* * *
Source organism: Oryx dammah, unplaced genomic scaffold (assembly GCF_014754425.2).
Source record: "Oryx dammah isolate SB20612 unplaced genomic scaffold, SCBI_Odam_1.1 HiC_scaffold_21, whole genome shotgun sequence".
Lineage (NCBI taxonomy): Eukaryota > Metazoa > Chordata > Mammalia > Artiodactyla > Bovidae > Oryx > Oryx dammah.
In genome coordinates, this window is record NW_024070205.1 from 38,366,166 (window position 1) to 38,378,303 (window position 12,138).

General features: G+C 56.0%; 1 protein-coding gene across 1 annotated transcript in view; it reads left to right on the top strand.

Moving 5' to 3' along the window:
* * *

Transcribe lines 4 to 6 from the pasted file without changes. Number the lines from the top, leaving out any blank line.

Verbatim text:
In genome coordinates, this window is record NW_024070205.1 from 38,366,166 (window position 1) to 38,378,303 (window position 12,138).

General features: G+C 56.0%; 1 protein-coding gene across 1 annotated transcript in view; it reads left to right on the top strand.

Moving 5' to 3' along the window: